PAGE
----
The trick, Madison argued, is to find some way to temper the natural inclinations of the most powerful actors to impose their will on the rest. Failing that, the prospects for any form of government are not good:

such democracies have ever been spectacles of turbulence and contention; have ever been found incompatible with personal security or the rights of property; and have in general been as short in their lives as they have been violent in their deaths.

Part of the solution, according to Madison, is to resort to a republican form of government where interests can be balanced locally so that decisions made at the center can focus more clearly on the good of the whole. This is true particularly when the variety of interests channelled through any given representative is large. It is even more true when the overarching union is large.

Both these conditions exist in Europe. The member states governments represent a wide variety of interests domestically and the European Union represents a variety of member states. The challenge for Europeans is to make use of these natural advantages.

In doing so, Europeans are going to have to find some way to resist the politics of faction at the European level while at the same time adding more discretionary authority into their rule-based framework for macroeconomic governance. The economists who worried about optimum currency areas were not wrong to focus attention on the problem of macroeconomic adjustment within a monetary union. The bankruptcies and unemployment that are coming fast on the heels of this global pandemic will not solve themelseves automatically through the smooth functioning of the market.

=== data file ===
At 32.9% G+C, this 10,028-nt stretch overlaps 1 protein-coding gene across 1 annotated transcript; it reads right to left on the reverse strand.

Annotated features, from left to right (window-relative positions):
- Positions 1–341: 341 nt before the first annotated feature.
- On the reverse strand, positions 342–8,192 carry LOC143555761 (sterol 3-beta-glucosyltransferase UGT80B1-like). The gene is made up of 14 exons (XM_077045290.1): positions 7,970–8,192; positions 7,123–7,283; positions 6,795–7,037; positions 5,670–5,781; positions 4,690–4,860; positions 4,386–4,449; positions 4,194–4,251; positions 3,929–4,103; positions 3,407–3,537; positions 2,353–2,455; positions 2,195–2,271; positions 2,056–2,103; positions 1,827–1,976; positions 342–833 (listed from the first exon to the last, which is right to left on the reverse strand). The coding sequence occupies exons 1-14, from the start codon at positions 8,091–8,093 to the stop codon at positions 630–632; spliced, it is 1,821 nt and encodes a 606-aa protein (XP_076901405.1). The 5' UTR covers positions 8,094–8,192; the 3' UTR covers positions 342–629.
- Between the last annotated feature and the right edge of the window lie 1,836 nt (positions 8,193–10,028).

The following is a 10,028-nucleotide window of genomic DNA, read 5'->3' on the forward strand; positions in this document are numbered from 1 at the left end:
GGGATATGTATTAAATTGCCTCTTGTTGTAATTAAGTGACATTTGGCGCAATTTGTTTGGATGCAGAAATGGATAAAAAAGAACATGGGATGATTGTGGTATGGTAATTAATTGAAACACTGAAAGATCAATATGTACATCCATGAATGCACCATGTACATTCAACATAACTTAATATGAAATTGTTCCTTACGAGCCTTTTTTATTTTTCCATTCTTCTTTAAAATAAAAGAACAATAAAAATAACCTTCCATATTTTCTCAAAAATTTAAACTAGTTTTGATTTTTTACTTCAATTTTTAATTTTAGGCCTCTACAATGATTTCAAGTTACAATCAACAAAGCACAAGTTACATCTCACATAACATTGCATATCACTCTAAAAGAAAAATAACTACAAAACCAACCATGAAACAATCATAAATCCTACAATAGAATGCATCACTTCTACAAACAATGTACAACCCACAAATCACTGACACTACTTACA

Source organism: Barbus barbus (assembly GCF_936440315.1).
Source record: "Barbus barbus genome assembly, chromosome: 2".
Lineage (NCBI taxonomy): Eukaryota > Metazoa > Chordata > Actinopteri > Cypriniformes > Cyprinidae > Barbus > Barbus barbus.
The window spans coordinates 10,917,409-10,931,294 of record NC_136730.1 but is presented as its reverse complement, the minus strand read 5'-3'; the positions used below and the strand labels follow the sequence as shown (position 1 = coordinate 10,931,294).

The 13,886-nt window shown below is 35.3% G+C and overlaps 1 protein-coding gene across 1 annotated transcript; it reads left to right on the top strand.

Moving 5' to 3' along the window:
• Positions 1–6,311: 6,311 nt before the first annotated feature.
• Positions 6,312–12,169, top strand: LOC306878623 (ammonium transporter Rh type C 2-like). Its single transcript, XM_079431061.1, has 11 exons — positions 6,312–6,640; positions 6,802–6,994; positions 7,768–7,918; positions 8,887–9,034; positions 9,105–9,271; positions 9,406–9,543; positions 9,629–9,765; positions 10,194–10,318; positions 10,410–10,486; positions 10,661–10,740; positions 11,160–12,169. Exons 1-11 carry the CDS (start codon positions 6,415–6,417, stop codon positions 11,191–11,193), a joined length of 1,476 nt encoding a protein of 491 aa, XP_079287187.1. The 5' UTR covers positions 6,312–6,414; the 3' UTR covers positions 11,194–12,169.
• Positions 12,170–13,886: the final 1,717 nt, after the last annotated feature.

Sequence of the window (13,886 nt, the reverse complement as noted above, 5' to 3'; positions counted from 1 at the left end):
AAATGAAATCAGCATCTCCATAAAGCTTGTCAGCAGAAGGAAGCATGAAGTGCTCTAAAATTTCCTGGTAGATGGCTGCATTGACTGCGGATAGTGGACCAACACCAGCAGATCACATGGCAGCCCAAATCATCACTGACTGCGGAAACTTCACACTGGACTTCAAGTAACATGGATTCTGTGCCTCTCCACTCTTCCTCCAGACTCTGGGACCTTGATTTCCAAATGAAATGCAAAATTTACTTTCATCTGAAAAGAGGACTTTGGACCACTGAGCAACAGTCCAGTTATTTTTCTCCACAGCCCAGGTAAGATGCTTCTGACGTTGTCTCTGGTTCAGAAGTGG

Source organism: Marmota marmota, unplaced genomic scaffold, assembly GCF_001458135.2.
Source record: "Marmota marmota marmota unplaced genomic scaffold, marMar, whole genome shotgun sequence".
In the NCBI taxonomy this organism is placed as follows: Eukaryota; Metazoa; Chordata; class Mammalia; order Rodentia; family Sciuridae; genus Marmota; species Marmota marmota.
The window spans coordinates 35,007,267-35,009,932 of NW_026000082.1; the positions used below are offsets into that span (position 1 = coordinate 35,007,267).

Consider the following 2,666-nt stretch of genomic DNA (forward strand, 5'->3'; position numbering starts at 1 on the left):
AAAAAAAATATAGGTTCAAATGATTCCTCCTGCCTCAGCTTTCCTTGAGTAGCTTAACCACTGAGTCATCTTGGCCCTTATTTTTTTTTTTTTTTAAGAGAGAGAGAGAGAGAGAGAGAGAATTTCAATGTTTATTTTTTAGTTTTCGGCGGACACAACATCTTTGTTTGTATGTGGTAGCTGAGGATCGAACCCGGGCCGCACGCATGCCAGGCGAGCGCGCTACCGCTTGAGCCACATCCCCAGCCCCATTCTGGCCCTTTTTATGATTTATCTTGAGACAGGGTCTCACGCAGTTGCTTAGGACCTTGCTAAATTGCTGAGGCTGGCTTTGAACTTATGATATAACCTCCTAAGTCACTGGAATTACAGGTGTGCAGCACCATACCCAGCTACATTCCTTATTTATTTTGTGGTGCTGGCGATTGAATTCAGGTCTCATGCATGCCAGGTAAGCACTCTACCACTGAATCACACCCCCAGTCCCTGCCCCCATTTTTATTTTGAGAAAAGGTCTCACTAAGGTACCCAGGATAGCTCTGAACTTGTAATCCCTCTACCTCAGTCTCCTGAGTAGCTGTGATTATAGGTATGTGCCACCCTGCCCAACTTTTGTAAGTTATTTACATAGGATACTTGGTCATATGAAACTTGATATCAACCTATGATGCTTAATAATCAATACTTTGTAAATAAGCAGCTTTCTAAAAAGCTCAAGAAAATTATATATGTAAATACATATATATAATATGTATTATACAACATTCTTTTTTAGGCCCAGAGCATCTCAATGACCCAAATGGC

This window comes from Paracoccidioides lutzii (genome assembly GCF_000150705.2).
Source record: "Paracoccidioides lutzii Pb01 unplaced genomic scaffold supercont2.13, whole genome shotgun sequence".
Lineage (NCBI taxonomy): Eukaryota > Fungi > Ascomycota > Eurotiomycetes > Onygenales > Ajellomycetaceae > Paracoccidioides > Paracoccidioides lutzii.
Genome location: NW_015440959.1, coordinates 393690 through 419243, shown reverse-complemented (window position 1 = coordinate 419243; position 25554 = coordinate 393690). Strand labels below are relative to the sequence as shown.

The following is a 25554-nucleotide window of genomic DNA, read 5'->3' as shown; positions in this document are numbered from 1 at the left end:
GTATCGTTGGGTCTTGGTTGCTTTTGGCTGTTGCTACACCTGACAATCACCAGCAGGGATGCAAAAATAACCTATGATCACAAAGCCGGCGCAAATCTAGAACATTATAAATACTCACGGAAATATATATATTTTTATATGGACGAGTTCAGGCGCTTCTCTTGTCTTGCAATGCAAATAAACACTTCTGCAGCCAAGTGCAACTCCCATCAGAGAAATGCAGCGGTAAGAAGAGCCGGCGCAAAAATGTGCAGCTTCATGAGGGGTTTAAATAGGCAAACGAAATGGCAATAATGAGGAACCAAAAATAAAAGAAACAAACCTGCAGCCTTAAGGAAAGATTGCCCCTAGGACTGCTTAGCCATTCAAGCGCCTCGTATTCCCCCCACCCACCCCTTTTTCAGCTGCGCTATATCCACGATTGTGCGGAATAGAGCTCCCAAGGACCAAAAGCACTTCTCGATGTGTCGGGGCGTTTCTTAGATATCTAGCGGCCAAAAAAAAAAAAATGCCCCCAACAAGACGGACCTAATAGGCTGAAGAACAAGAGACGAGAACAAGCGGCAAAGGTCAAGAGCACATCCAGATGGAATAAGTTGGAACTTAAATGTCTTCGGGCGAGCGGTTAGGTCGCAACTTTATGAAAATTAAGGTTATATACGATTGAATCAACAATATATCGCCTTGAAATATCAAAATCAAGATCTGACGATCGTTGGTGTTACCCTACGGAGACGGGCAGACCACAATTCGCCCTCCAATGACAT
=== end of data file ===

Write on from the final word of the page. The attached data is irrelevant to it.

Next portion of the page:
The problem of macroeconomic adjustment requires a political solution. And that political solution has to be agreed at the European level and then sold back into national electorates. The point to underscore with reference to Madison’s Federalist 10 is that there is nothing new in that requirement. Reconciling competing interest is still ‘the principal task of modern legislation’ – just as it was in the 18th Century.

Europe’s leaders need to make it clear to Europe’s many different peoples that finding some form of reconciliation is the only way they can ensure diversity and solidarity at the same time. Both challenges — resisting the politics of faction and finding some way to exercise discretionary authority at the European level — have been apparent for more than two decades; now they are imperative. Whether or not Europe’s leaders opt for a Hamiltonian solution for fiscal federalism, Europeans need to embrace Madison’s insights on the dangers of lasting division.